Seeing mass amounts of data in the world untouched and ready to be analyzed and visualized, I wanted to make an app that showcases the power in letting people see the inferences that come from data, and the benefits that can be built up on top of that this data analysis.

What it does

Pull tweets, analyze them using IBM's Alchemy API to analyze the emotion of the tweets, and then plotting them on a map, allowing for inferences to be made such as: where the happiest places are in the world, or in a city. We can also use other analyzation using Alchemy to gain even more inferences from this data, and allowing for even more applications.

How we built it

Twitter tweet-getting module, which sends structured lists of tweets to the next module, which is the AlchemyAPI module. This module processes the tweets for emotion, and then they are passed off to the front end via JSON. We then plot these data points beautifully using the google maps api, with a very easy to use, simple interface.

Challenges we ran into

The twitter API was incredibly difficult to deal with, it was very very inconsistent in it's querying, which made the rest of our development difficult because the twitter is the only source of data that we have, which powers our data-driven app. Alchemy API needed the text to be cleaned in a way, such that we couldn't just push the tweets into the api, but rather we had to clean large amounts of data very tediously. As far as the front end goes, we had troubles, being beginner developers, with doing things like plotting multiple data points in different colors on a map. We also decided to use AngularJS for part of the front end, which proved to be much more than a minor headache...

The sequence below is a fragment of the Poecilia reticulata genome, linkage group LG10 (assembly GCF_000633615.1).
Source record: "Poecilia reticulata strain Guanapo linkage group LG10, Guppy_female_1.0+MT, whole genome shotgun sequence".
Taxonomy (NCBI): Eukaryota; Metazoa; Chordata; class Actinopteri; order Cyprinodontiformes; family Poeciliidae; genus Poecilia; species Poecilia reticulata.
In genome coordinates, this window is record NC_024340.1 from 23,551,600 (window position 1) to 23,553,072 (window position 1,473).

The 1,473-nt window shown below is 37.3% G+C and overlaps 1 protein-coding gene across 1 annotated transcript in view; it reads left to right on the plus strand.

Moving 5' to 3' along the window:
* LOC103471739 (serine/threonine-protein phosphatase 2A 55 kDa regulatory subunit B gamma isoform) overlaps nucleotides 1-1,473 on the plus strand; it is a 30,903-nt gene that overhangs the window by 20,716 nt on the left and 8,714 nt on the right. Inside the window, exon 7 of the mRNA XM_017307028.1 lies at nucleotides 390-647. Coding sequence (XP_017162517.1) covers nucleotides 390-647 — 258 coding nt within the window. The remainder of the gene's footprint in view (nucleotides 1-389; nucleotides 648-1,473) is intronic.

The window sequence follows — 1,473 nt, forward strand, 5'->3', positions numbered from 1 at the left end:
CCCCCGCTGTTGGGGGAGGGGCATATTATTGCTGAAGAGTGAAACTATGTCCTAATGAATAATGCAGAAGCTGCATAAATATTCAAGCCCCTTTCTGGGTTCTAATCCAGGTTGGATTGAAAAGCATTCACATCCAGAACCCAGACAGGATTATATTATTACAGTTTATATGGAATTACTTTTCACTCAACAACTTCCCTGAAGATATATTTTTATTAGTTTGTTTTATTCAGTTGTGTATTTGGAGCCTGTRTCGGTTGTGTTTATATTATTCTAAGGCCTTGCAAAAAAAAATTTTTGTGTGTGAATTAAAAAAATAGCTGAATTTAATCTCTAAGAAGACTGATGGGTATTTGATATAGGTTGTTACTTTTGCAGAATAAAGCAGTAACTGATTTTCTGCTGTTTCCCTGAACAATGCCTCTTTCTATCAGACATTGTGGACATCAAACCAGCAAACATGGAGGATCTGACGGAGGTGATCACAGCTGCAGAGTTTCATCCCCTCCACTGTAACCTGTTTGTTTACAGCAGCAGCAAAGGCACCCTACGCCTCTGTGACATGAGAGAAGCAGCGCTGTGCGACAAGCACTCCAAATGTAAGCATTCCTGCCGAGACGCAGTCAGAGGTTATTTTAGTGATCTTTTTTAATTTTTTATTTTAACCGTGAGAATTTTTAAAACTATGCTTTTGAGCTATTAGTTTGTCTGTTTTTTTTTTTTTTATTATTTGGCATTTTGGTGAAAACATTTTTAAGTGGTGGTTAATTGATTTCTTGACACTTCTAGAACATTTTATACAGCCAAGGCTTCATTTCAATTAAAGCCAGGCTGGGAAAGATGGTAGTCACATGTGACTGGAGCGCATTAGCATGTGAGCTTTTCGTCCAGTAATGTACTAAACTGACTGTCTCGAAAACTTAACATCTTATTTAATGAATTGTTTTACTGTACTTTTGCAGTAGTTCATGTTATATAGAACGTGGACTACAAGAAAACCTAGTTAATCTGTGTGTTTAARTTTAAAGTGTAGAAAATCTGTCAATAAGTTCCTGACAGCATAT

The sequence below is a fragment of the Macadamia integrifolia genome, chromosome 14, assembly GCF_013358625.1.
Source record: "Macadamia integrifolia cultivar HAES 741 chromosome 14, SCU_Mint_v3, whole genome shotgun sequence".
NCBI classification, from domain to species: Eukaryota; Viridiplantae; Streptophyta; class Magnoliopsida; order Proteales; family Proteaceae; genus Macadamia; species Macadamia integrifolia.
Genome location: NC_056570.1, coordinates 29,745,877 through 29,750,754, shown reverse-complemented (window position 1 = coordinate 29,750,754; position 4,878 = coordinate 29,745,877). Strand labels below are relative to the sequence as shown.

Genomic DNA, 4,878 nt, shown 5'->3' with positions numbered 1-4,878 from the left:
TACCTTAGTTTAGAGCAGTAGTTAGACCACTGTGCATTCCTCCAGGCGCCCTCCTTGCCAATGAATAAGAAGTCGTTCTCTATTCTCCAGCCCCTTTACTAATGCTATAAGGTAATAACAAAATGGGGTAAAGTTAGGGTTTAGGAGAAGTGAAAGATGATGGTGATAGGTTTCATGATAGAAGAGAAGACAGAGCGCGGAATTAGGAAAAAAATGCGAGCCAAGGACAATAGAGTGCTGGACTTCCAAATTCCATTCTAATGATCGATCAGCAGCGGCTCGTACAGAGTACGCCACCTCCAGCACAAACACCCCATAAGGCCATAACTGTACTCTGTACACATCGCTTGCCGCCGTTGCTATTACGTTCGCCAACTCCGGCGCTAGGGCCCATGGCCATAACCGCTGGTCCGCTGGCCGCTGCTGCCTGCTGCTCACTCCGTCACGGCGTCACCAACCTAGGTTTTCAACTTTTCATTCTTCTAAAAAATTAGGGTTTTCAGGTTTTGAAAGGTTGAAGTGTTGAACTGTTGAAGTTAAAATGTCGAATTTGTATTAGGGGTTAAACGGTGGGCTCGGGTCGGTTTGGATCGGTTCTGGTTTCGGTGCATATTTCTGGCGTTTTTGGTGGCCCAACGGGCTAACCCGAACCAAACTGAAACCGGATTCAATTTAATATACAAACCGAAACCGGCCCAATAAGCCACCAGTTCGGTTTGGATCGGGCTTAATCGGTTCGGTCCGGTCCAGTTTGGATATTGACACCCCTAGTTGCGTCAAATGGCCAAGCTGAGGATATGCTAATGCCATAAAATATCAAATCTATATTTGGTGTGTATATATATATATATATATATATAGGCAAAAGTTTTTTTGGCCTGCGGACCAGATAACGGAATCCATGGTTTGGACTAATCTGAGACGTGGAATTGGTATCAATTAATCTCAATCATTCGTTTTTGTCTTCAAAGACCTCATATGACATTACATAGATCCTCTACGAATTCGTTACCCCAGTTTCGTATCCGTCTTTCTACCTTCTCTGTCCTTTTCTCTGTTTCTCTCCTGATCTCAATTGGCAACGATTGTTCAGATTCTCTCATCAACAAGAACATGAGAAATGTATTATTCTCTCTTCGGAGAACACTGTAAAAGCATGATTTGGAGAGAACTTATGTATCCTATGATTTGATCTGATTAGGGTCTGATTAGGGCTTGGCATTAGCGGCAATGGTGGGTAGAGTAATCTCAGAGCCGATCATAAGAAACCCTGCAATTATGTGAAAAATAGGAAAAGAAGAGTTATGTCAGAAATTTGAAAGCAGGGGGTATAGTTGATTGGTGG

Accomplishments that we're proud of

We are proud that we were able to design and develop modules that were semi-efficient in a very short period of time. We are proud of the idea, and the scope of the project, and the potential that is contained within this idea.

What we learned

We learned how to learn new technologies very quickly, and how to implement them to get a final product. From AngularJS, to AlchemyAPI, to amadeusAPI, the frustrating twitter API, and more. There was no shortage of learning to be done.

What's next for

This app idea holds a lot of potential and in the future, we want to design and implement better features, in addition to making the app more efficient, and easier to use.

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